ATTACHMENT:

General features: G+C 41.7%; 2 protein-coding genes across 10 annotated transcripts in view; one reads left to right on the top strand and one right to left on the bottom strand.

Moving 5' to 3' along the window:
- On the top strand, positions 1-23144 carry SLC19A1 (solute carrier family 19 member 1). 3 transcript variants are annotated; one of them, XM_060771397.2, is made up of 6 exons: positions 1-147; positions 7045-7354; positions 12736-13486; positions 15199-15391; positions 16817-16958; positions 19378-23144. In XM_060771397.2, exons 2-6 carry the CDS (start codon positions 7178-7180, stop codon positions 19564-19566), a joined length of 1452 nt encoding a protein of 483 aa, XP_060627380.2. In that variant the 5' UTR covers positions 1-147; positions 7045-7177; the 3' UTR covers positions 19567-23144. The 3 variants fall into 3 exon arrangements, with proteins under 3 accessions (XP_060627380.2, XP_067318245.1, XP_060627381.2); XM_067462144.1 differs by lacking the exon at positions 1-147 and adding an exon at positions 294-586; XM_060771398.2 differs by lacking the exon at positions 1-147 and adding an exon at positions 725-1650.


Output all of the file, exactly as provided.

General features: G+C 41.7%; 2 protein-coding genes across 10 annotated transcripts in view; one reads left to right on the top strand and one right to left on the bottom strand.

Moving 5' to 3' along the window:
- On the top strand, positions 1-23144 carry SLC19A1 (solute carrier family 19 member 1). 3 transcript variants are annotated; one of them, XM_060771397.2, is made up of 6 exons: positions 1-147; positions 7045-7354; positions 12736-13486; positions 15199-15391; positions 16817-16958; positions 19378-23144. In XM_060771397.2, exons 2-6 carry the CDS (start codon positions 7178-7180, stop codon positions 19564-19566), a joined length of 1452 nt encoding a protein of 483 aa, XP_060627380.2. In that variant the 5' UTR covers positions 1-147; positions 7045-7177; the 3' UTR covers positions 19567-23144. The 3 variants fall into 3 exon arrangements, with proteins under 3 accessions (XP_060627380.2, XP_067318245.1, XP_060627381.2); XM_067462144.1 differs by lacking the exon at positions 1-147 and adding an exon at positions 294-586; XM_060771398.2 differs by lacking the exon at positions 1-147 and adding an exon at positions 725-1650.